The first appearence on the text
(or the last if you are coming back by circling the last sentence with the first...)
is when is mentioned Howth
Castle and Environs
(Howth Castle and surroundings)
As Jonathan Mcreedy
puts it in his paper:
for oneself but Code for us all!:
The Shapes of Sigla in Finnegans Wake.
By Jonathan McCreedy
(1) See Danis Rose, Hieroglyphics,
The Textual Diaries of James Joyce (Dublin: the Lilliput Press, 1995),
(2) P does not appear in the notebooks, suggesting
that Joyce quickly dropped the concept. T evolved
into Shem as FW progressed.
(3) James Joyce, The Letters
of James Joyce, edited by Stuart Gilbert (London: Faber, 1957), 213.
This line of research to me does
not concurs to "seeing", as I already mentioned about Roland McHugh`s
The Sigla of Finnegans Wake, but taken on another perspective, i.e.,
as the possibility of grasp in one shot all the characters of Finnegans as Joyce
did, it is OK, and the perfect introduction to perhaps the main character of
the book. I would like to remind the reader that Ulysses is about only
three characters... To substantiate my opinion, I quote Prof.Atherton about
this "M" which stands for Earwicker, which is the same as HCE: (by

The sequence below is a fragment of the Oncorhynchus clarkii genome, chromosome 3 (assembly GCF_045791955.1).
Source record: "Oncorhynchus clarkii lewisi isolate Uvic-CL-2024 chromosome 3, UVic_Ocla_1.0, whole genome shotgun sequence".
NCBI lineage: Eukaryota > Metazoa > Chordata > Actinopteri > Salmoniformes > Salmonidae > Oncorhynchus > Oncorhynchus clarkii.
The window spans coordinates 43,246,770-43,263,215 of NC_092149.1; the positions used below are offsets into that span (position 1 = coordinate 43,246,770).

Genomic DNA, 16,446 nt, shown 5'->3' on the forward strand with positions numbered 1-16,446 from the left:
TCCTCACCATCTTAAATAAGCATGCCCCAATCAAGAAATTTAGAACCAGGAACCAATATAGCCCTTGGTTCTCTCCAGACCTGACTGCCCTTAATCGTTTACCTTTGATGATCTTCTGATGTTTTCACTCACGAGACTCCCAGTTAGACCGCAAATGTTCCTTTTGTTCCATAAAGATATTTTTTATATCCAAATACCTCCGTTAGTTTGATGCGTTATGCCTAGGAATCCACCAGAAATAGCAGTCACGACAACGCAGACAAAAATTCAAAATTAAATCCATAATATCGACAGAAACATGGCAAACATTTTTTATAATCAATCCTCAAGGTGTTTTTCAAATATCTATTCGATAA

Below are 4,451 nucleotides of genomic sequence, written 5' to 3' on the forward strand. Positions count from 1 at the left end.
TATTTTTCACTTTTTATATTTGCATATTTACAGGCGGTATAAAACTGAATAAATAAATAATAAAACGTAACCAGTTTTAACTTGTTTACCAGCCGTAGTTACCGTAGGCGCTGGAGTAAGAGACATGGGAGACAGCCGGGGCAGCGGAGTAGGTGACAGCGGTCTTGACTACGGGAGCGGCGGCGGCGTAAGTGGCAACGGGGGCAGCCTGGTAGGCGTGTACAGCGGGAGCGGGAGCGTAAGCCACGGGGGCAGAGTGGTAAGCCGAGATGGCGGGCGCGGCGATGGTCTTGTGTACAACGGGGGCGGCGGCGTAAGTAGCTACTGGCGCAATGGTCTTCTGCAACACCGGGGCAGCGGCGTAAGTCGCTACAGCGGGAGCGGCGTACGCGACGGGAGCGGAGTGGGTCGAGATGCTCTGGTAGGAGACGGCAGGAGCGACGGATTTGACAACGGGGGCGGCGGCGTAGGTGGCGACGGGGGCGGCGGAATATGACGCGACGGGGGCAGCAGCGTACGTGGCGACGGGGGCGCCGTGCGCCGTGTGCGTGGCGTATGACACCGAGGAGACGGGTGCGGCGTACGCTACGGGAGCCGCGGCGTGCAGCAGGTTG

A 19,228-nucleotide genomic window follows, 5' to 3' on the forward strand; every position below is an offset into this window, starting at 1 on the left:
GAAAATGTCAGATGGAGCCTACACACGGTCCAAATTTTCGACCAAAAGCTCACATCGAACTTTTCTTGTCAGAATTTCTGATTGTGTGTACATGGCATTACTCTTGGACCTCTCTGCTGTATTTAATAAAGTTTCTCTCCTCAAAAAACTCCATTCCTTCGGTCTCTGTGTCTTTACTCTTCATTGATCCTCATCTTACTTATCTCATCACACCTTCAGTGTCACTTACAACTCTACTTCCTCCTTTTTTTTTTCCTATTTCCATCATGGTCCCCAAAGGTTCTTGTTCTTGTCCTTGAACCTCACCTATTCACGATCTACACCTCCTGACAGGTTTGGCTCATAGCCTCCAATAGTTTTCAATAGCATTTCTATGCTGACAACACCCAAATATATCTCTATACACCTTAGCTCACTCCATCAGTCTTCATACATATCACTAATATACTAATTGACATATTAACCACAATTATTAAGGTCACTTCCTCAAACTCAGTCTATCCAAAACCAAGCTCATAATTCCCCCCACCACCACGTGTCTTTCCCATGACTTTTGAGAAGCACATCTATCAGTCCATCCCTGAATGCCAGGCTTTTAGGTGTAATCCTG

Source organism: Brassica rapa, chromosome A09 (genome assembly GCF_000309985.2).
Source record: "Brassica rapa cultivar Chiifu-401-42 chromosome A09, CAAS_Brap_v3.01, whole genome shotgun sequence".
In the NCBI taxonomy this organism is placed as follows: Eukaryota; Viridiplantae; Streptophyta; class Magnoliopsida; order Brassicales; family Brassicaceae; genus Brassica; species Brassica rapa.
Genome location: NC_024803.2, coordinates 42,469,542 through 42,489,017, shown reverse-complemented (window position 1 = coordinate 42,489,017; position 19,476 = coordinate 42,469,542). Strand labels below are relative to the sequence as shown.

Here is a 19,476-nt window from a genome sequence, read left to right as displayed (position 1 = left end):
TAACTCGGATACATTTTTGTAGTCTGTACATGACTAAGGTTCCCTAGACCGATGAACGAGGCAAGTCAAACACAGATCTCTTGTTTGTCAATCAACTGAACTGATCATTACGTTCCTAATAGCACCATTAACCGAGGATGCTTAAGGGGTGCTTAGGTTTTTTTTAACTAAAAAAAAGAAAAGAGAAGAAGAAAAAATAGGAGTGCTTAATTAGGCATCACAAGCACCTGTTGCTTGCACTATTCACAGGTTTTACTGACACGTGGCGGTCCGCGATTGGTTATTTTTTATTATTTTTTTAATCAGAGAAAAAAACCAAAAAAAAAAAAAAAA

moving letter around, it turns mountain in chinese):
"He wrote to Miss Weaver that 'A Chinese student sent me some letterwords
I had asked for. The last one is
.It means "mountain" and is called "Chin", the common people's
way of pronouncing Hin or Fin." The sign used here is the one which Joyce
employed for H.C.E., but only another Chinese student could say what Joyce did
with the information he received. The word 'mountain' is used rather frequently
in the Wake in phrases such as 'a man that means a mountain' (309.4) or 'mightmountain
Penn' (19.32) and 'mountynotty man' (21.7). It seems probable that the word
'mountain' in the Wake is meant to include H.C.E. in its group of implications.
Probably Joyce wished to include in the Wake at least one specimen of every
language he could find. His readers can console themselves with the reflection
that the book is still written chiefly in English, with occasional additional
meanings from French, German and other European languages, while the proportion
of incomprehensible foreign words that may have been extracted from obscure
sacred books is very small. " page 170 James
S Atherton the Books at the Wake
Another argument to substantiate
my opinion is that the square, which
stands for the novel,, has a most definite meaning which I explore glossing
the text as can it be seen there.
Since this file deals with HCE I will not dwell in the other symbols in a different
way Mr.Mcreedy did, but I will return to them when analysing other characters
as they show up in the text.